THERE is a split between leaders on how to deal with eurozone debt, Ed Miliband claimed today.
He accussed world leaders of failing to agree plans to boost economies and cut spending.
The Labour leader told MPs: “The international community is divided between those who believe we must have a decisive shift towards growth... and those who believe the answer lies in more of the same.”
But Prime Minister David Cameron insisted leaders were united at last weekend’s G8 summit.
Mr Miliband said austerity had failed in Britain. He demanded new plans to cut unemployment and stimulate growth.
The Labour leader said: “For two years you have been the high priest of austerity, you have been telling the world that austerity alone is the answer.
“But now the recognition has dawned that it isn’t working and you find yourself on the wrong side of the argument.”
Mr Miliband accused the PM of “desperately scrabbling around” to back new French President. Francois Hollande is widely seen as being against deep cuts, preferring spending to bolster demand.
The Labour leader called it ”the ultimate irony” that Mr Cameron, whom he blamed for creating the UK’s double-dip recession, was “lecturing other people on how to get growth”.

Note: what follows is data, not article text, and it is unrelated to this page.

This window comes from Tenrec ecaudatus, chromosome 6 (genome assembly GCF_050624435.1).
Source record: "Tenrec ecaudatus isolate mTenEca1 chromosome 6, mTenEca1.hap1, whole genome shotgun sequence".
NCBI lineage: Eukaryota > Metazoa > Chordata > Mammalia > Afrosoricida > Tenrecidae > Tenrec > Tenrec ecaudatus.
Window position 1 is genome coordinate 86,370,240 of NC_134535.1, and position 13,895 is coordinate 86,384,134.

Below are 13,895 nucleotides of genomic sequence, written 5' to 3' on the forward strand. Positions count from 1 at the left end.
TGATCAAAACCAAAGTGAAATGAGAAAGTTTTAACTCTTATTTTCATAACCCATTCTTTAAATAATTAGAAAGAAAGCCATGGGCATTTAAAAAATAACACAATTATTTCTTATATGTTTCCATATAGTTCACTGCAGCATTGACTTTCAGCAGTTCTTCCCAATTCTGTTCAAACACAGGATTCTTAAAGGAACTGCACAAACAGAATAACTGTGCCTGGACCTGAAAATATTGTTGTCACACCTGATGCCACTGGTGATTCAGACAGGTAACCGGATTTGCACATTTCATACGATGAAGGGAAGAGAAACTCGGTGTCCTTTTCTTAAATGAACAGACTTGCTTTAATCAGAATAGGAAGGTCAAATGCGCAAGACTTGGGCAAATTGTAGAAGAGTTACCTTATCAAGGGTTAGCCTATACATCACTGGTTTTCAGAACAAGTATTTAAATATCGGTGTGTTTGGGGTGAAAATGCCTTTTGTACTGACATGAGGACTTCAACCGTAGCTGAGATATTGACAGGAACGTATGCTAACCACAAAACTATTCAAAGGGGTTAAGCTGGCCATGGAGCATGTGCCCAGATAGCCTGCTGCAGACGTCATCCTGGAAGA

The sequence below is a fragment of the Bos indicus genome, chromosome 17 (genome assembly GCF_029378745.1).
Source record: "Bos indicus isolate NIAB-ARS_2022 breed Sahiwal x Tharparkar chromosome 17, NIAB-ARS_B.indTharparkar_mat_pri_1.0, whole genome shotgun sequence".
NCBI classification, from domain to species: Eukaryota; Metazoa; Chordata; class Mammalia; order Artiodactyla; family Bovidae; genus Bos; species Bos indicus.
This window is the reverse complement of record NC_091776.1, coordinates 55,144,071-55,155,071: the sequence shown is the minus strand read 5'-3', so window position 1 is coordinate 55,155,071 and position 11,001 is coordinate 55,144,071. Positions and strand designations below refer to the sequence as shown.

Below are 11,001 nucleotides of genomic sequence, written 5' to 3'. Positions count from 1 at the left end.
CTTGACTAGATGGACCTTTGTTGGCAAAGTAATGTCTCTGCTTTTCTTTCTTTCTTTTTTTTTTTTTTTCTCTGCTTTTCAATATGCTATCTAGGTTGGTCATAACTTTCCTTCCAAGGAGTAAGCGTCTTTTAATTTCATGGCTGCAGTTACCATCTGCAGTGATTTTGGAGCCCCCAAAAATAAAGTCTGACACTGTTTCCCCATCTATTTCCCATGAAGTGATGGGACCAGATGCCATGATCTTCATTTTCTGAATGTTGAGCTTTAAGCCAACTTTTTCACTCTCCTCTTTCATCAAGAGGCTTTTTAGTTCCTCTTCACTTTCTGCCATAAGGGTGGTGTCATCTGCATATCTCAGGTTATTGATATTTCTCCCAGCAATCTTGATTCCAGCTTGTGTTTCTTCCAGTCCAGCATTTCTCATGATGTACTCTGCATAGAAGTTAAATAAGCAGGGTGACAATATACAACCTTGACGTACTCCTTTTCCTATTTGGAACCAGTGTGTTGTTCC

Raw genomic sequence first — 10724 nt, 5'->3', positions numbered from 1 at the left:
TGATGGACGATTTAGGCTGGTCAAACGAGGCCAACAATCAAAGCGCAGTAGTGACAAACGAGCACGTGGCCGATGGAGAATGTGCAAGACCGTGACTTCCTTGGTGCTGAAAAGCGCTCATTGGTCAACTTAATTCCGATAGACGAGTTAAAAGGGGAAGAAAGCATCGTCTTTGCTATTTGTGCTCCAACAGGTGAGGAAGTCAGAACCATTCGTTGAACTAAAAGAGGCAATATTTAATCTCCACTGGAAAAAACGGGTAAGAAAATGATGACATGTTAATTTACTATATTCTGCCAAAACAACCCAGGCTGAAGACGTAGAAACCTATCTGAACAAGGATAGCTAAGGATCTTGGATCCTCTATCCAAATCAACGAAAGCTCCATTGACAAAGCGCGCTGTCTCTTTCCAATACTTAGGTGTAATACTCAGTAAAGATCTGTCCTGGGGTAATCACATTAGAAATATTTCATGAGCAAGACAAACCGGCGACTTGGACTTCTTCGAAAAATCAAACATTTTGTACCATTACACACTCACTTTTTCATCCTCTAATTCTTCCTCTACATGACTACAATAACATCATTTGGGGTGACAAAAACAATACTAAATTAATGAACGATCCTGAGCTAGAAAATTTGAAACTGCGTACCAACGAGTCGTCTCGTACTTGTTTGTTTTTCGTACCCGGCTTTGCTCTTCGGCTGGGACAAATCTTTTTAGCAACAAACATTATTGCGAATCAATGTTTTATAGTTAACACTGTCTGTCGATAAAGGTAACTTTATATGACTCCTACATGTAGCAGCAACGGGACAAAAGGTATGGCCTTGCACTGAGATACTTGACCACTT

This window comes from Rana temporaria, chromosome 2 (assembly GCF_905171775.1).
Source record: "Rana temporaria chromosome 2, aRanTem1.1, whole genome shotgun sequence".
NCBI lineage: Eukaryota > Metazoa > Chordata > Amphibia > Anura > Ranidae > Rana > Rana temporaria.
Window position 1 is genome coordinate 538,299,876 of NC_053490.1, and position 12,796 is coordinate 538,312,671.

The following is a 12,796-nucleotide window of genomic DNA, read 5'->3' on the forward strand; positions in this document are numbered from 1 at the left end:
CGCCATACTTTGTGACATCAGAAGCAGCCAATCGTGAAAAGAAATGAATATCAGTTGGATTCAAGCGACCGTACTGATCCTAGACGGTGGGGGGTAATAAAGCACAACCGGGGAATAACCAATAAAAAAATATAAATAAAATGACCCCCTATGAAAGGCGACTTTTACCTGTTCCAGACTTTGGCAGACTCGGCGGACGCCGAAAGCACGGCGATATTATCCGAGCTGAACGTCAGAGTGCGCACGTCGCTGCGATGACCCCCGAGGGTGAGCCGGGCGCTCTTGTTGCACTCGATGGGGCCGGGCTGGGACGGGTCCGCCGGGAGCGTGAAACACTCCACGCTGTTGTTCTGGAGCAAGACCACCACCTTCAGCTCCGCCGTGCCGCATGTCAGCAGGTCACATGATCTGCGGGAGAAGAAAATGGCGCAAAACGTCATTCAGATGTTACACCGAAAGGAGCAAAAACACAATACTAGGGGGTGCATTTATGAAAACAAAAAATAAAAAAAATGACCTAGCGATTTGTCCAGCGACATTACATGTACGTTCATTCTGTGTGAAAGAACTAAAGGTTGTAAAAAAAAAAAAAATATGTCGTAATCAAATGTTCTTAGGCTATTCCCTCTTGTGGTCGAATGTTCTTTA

He also criticised the PM’s work ethic after he reportedly spent time relaxing during his trip to the US, amid accusations he “could win a medal for ‘chillaxing”’.
Mr Miliband said: “What did you actually achieve at this summit?
“We know some of the things you did: you watched the football - nice pictures; you went to the gym; you even squeezed in some sightseeing.
“The only thing there isn’t a photo of is you making a difference to the world economy. In other words, doing your job.”
He was speaking after the Prime Minister updated the Commons on the Camp David summit,
Mr Cameron said the G8 leaders agreed that Greece’s financial turmoil was the biggest risk to the eurozone and world economies.
He told MPs: “The future of Greece is for the Greek people to determine, it’s for them to decide what is best for their country.
“But I don’t believe we can afford to allow this issue to be endlessly fudged or put off.”
He said fresh Greek elections after parties failed to form a coalition should be “a straightforward choice” between keeping the single currency or “taking a different path”.
He called on European leaders to develop contingency plans for a Greek exit for the euro - or a commitment to stay in.
“This should involve strengthening banks, protecting financial systems and ensuring decisive action by European institutions to prevent contagion,” said Mr Cameron.
But he denied there was a trade-off between deficit reduction and growth, saying: “You need the first to deliver the second.”
The Prime Minister went on: “At a time of tight budgets, a proper growth plan requires not just a credible fiscal policy which secures low interest rates, but also structural reform to make our economies more competitive, active monetary policy and innovative use of our hard-won credibility to secure investment in long-term infrastructure.
“We are taking all of these steps in the UK and we are promoting them across Europe as well.”